“In a nut shell Stockman Rugby is a program for remote, rural and regional rugby players to have an athletic and personal development opportunity in a character building environment,” says founder Shaun Mackin. “Sport is simply a language most young people from the country speak and understand. It is a powerful vehicle to positively impact lives.”
Stockman Rugby delivers a mental health and wellbeing program alongside sport development training to youth in regional and remote areas. The initiative was started by brothers Shaun and Peter Mackin and their close friend, Theresa Acton. After seeing how rugby connected the community in their own town, the trio conceived the idea for a country specific rugby program, using it as a vehicle to deliver mental health support. Founded in 2013 as Queensland Stockman Rugby Union, the group expanded to include members from throughout Australia in 2015.
Stockman Rugby focuses on the personal development of the players involved, but Shaun says the mental health component is non-negotiable. It is an opportunity for teenagers in remote communities to explore common issues on toxic masculinity and other men’s issues in a safe and voluntary environment.
Along with touring, Stockman Rugby also conducts domestic clinics involving Classic Wallabies around country areas. “By having these group discussions, we are challenging the stigma of talking about mental health and wellbeing in a safe environment, challenging players’ own behaviour and what their interpretation of what is and is not acceptable.”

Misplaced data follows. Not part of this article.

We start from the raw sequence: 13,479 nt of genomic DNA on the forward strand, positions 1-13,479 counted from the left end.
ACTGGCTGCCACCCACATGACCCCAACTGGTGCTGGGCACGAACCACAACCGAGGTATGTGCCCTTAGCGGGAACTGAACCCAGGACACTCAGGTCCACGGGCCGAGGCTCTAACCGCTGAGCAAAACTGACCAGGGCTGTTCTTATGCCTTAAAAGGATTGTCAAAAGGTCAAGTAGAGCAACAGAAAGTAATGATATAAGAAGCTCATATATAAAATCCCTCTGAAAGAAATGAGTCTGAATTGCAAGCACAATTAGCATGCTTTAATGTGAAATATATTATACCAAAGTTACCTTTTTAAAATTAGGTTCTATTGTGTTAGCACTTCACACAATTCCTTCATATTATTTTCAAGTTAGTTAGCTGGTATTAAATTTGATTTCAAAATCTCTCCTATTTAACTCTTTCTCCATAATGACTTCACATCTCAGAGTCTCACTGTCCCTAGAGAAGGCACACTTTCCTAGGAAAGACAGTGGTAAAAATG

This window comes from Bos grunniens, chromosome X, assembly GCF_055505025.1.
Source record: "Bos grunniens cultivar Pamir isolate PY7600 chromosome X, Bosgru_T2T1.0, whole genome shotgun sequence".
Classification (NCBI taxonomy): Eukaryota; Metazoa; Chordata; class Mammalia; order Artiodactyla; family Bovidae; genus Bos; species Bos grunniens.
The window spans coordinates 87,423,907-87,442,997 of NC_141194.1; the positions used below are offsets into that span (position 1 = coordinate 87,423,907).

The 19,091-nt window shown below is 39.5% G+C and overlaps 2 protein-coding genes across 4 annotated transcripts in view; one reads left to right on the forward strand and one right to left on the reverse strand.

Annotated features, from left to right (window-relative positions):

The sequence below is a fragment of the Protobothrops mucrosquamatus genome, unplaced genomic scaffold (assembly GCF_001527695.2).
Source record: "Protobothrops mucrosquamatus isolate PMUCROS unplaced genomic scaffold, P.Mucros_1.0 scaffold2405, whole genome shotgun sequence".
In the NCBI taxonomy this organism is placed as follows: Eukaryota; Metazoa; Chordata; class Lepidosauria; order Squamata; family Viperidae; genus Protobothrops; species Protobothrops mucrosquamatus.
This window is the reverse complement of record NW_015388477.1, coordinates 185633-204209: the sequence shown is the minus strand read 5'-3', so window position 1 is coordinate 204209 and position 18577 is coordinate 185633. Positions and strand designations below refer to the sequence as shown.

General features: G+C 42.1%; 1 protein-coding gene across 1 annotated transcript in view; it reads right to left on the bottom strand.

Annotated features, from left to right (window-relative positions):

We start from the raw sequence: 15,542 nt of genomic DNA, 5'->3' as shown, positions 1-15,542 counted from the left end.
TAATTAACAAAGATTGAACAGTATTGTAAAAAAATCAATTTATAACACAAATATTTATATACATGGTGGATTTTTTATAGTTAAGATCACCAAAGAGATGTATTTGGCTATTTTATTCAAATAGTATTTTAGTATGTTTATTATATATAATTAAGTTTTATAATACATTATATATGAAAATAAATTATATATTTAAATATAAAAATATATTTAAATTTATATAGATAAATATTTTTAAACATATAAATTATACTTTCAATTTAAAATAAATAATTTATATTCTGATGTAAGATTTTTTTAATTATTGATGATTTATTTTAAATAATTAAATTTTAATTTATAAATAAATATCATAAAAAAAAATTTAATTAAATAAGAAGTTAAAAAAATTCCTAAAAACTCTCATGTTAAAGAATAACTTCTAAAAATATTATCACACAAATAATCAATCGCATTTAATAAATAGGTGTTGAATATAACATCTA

The initiative has been supported by sporting legends including Wallabies John Eales, Mark Ella, Michael O’Connor, Chris Roche, Guy Shepherdson, and former NRL coach Murray Hurst.
“The ultimate measure of this tour’s success will be measured in many ways; the upholding of cultural standards, the victories and losses on the field, the development of players, etcetera,” said Shaun.
“One of the ways we tell the group we measure its success is if in the years to come when individuals from this squad experience their ups and downs, peaks and troughs in life, they pick up the phone and ring someone they toured with and … connect on those deeper issues. That would be our ultimate measure; life changing and potentially life saving.”
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